ALFA intervenes in federal lawsuit to protect halibut

Halibut bycatch comes off the top of catch limits for halibut fishermen. Bycatch by the A80 trawlers is more than the yearly catches allowed for many Alaska regions, Canada and the West Coast.

by | January 23, 2024

Counteracts Seattle trawlers’ lawsuit over a new rule to reduce halibut bycatch

The Alaska Longline Fishermen’s Association of Sitka is intervening on the side of the federal government in a lawsuit that aims to protect halibut taken as bycatch in the Bering Sea by bottom trawlers.

Here is the letter by ALFA executive director, Linda Behnken, announcing the intervention in the Cordova Times and other media:

Dear editor: 

On December 19, 2023 the Amendment 80 (A80) trawl fleet sued to prevent implementation of the Bering Sea halibut bycatch regulation that ties bycatch limits to halibut abundance. While not unexpected, the refusal by the A80 fleet to share in the conservation responsibility for halibut is disturbing.   

Legal documents for this action identify that the A80 trawl companies were responsible for 23.8 million pounds of halibut mortality from 2010-2019. Bycatch levels not only exceeded limits set for the directed fishery but in some years bycatch threatened to preclude the local halibut fishery completely. 

Bycatch is deducted from the total allowable catch before catch limits are set for the directed halibut fishery. Bycatch limits, set when halibut were far more abundant, have never been triggered. Meanwhile catch limits for the directed halibut fisheries have been steadily reduced as halibut abundance has declined to protect the stocks from overharvest.     

After six years of analysis, testimony, and debate, the Council voted to connect bycatch limits to halibut abundance, lowering bycatch caps when stocks are low to prevent overfishing. Council action reduced bycatch limits below then current trawl bycatch levels by only 2.4%. Based on current abundance, the caps set by the Council action are now above the estimated 2023 trawl bycatch mortality number and above the trawl bycatch average from 2018-2022 – but even that sharing of conservation is too much for the A80 fleet.   

Over two-thirds of the direct earnings from the halibut fishery accrue to Alaska communities. Overall, 78% of fishery participants are Alaska residents and Alaska shore-based plants process almost all the halibut harvested off Alaska. The most recent data summarizing Southeast Alaska resident participation (2022) shows that Southeast Alaska residents fished 567 halibut permits, harvesting 6.2 million pounds of halibut worth $39.5 million in ex-vessel values. All that is at risk with this lawsuit.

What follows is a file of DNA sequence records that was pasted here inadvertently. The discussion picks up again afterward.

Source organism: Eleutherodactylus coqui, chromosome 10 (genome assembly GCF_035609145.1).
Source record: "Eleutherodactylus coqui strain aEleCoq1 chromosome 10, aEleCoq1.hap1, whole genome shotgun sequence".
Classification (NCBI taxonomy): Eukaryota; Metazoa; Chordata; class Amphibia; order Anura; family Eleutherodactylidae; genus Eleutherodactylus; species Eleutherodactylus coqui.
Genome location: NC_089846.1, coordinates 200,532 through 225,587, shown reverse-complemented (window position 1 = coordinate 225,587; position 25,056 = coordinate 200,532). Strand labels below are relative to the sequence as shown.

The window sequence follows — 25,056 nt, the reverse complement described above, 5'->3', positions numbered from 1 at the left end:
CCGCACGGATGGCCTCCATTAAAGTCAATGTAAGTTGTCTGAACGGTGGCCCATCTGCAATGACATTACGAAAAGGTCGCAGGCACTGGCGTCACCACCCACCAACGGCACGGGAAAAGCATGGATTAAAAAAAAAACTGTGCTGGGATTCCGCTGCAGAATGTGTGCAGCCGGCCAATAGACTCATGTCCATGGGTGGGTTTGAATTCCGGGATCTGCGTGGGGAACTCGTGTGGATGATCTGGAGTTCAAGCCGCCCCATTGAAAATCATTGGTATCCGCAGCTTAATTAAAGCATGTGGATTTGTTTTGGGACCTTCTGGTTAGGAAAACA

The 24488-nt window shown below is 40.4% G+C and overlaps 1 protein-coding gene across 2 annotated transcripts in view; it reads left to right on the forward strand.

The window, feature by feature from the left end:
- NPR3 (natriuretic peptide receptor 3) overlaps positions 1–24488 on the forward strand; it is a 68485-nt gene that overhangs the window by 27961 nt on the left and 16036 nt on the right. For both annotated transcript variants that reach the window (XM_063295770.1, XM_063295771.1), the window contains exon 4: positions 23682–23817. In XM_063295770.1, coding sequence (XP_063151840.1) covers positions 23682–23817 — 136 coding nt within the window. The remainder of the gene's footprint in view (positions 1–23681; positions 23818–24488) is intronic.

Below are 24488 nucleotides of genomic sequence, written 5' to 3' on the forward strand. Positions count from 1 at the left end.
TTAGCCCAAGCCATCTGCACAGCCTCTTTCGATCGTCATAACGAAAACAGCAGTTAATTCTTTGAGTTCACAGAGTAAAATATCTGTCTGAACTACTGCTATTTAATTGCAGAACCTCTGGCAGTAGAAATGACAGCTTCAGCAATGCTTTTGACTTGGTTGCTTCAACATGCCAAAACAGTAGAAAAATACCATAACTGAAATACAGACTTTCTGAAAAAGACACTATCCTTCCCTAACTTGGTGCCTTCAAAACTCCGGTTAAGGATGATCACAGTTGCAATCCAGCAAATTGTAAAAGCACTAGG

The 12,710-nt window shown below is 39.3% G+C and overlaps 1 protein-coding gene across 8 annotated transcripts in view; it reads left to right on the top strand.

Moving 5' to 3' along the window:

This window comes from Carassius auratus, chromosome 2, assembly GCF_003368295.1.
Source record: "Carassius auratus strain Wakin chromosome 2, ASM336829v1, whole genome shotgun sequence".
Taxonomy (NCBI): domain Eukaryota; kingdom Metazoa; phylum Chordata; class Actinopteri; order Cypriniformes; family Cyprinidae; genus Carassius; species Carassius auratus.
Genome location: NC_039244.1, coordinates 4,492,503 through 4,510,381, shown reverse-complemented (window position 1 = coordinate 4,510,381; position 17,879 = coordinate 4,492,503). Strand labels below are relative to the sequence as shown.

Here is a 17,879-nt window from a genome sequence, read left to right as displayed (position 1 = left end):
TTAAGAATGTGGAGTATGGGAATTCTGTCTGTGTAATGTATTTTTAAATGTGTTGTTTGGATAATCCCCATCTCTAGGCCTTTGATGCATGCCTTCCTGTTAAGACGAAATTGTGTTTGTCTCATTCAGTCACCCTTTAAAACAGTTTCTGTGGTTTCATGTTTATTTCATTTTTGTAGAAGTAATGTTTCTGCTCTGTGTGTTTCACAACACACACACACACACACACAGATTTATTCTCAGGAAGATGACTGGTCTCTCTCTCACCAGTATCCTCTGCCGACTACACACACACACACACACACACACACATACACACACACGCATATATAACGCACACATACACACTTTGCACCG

The Alaska Longline Fishermen’s Association and its long-term allies will intervene in the lawsuit on the side of federal managers to protect halibut stocks and our fishing communities.  

DONATE to help protect halibut!

Contribute at alfafish.org with the memo “halibut lawsuit” and your funds will be dedicated to that cause.

You can also DONATE HERE

Contribute like the future of the halibut stock–and of your fishery–depend on it.

linda behnken, alfa director

“Conservation is everyone else’s problem” – Seattle trawlers

The lawsuit was filed last year by the Seattle-based trawl group Groundfish Forum over the new “Abundance Based Management” program that was implemented in January 2024. That trawl fleet is responsible for up to 80% of halibut discards, according to a draft Environmental Impact report by the NPFMC.

The new rule means halibut bycatch taken by a fleet of 19 Bering Sea bottom trawlers will be based on the ups & downs of the stock – like all other users.

Groundfish Forum’s member companies include Fishermen’s Finest, Northstar Fishing, Ocean Peace, O’Hara Corporation and United States Seafood, which claim the halibut regulation “unfairly targets them.”

A press release from the Groundfish Forum called the Council action to pass the new bycatch regulation “a very sad day for science-based fishery management in Alaska.”

“For the first time in its history, the Council has ignored science and its own analysis and chosen a path that has no conservation benefit and results in a net negative benefit to the nation,” stated executive director Chris Woodley, adding: “During its discussion, the Council ignored the potential that their action could put at least one flatfish company out of business, so we don’t take this issue lightly. We believe this action does not meet the standards of the Magnuson-Stevens Act and we are exploring all options due to the unprecedented nature of this decision.”

“Cost accruals” trump conservation

“Most A80 companies rely on a full and varied season to run their business. When constraints such as high Pacific cod or halibut bycatch rates emerge, vessel operators do not have the option to cease fishing completely because cost accrual on such large platforms would be unsustainable.

“Draft Environmental Impact Statement for the Bering Sea and Aleutian Islands (BSAI) Halibut Abundance-Based Management (ABM) of Amendment 80 Prohibited Species Catch (PSC) Limit, September 2021 – page 120:

The A80 trawl fleet has the endorsement of the NPFMC!

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About Laine

Laine Welch has covered the Alaska fish beat for print and radio since 1988. She also has worked “behind the counter” at retail and wholesale seafood companies in Kodiak and on Cape Cod.

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